[To this sermon the learned author subjoined an " Appendix, proving that there can be no assurance of a regular uninterrupted succession,” &c.]

For the Methodist Magazine and Quarterly Review.

SABBATH SCHOOLS.

BY REV. D. SMITH, OF THE NEW-YORK CONFERENCE.

To present a brief notice of the claims and wants of the sabbathschool institution is the object of this article; and it be proper to remark here that it is written with special reference to our own church.

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ITS CLAIMS.

1. The sabbath-school institution claims patronage and support as an efficient auxiliary in the cause of popular education.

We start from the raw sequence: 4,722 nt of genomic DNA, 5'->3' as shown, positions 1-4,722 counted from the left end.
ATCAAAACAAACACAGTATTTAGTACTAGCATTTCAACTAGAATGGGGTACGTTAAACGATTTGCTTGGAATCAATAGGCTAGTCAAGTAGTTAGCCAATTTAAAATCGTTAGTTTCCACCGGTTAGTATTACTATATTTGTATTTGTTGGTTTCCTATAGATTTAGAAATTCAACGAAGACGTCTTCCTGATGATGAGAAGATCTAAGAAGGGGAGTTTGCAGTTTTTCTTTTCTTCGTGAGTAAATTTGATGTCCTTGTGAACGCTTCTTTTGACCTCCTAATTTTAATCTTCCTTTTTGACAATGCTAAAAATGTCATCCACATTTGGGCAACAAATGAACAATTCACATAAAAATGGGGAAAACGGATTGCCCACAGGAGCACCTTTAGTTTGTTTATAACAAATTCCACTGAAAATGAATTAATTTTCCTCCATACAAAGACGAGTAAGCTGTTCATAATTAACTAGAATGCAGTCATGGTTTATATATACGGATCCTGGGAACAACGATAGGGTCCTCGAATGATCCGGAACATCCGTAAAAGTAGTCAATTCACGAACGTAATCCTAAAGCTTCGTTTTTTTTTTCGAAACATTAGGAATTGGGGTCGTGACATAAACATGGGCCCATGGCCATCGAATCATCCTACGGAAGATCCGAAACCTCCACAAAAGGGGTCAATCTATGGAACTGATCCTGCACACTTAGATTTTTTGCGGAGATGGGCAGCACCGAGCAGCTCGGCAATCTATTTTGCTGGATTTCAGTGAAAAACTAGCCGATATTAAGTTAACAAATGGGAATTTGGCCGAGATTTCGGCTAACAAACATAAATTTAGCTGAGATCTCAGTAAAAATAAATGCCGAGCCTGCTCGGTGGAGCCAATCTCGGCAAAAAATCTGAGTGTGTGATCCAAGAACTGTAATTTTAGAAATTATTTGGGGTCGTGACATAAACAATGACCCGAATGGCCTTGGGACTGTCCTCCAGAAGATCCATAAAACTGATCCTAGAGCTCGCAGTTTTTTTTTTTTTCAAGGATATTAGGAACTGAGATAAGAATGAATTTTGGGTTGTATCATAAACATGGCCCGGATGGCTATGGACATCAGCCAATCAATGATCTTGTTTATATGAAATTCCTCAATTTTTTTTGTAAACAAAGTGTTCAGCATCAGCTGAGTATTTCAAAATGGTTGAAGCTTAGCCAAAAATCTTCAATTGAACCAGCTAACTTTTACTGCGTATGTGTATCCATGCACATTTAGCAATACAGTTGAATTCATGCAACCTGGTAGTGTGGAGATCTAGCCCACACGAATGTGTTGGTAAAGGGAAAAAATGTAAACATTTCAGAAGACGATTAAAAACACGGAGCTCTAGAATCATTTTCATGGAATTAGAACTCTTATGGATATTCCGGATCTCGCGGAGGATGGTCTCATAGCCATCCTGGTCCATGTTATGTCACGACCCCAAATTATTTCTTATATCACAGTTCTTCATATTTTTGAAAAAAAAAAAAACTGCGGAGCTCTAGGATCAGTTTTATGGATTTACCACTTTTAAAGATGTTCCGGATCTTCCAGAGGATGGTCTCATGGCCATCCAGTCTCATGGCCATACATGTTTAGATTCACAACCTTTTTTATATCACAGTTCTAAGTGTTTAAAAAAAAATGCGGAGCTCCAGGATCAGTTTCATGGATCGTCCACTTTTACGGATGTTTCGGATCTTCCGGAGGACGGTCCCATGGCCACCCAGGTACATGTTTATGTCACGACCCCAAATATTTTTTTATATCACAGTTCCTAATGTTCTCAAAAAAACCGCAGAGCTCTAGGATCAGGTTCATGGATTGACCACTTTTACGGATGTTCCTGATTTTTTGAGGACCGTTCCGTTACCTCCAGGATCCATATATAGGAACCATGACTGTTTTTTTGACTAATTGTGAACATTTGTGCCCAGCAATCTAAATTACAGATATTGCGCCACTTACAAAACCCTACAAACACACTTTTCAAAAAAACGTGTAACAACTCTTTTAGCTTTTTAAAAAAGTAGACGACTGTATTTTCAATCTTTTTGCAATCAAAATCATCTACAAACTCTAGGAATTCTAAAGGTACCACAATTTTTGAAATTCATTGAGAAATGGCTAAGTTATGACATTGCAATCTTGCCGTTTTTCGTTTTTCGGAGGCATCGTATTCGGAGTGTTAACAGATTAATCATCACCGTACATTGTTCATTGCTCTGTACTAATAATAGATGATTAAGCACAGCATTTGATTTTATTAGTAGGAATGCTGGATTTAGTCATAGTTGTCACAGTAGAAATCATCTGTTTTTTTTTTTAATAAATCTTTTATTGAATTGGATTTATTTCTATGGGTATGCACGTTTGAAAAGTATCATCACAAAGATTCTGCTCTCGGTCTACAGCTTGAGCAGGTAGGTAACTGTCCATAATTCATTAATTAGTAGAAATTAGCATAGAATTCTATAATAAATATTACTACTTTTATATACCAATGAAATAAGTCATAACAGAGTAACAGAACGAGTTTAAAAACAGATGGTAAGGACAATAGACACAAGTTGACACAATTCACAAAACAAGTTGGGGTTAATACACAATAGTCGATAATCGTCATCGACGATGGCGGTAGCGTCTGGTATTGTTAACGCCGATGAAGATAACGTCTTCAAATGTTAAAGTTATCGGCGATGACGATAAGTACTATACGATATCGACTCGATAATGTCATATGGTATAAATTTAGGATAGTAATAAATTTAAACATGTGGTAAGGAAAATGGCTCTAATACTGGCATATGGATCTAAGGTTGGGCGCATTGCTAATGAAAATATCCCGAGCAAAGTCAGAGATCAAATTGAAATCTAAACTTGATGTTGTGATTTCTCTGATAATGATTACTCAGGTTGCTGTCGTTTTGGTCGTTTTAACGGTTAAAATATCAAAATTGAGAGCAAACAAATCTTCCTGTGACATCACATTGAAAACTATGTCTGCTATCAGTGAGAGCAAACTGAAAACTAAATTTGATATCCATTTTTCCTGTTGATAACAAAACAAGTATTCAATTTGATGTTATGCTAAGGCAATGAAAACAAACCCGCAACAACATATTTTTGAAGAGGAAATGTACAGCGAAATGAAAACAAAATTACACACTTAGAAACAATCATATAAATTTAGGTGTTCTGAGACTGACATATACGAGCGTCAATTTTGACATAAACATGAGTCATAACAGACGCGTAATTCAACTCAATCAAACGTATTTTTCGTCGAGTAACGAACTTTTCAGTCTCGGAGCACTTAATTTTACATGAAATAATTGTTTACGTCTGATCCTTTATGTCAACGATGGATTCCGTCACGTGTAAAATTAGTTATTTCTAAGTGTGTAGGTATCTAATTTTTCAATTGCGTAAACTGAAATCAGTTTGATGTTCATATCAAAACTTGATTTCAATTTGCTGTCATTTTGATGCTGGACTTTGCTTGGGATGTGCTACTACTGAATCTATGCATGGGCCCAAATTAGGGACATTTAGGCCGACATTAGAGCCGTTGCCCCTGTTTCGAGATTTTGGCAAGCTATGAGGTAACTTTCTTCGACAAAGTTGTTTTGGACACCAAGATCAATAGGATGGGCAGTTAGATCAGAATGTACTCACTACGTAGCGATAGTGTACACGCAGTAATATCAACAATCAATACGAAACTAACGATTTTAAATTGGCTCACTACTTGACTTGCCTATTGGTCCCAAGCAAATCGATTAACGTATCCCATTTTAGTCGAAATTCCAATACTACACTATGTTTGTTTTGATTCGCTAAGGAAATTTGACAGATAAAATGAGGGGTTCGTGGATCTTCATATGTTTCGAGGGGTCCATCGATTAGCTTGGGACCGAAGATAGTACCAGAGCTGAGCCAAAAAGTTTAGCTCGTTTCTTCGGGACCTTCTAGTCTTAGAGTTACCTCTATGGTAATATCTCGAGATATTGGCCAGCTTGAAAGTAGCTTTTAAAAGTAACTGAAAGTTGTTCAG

One of the peculiar features of the present age is a vast and daily augmenting increase of popular power. Whether this is for good or for evil depends on the solution of another question—whether we are to have a corresponding increase of intelligence and virtue. Every enlightened patriot understands this, and knows to a certainty that a few ambitious demagogues need only a newspaper press and the ballot box to overturn any popular government where the people are left in ignorance and vice. It was on this principle that our sagacious forefathers labored so untiringly to provide for popular education. Col. leges, academies, and common schools entered largely into their calculations, and were subjects of their legislative deliberations and enactments. Foreseeing the increase of popular power, that profound statesman Lord Brougham has been for years endeavoring to prepare his countrymen for its exercise, by concerting and carrying out measures for the “ diffusion of useful knowledge.'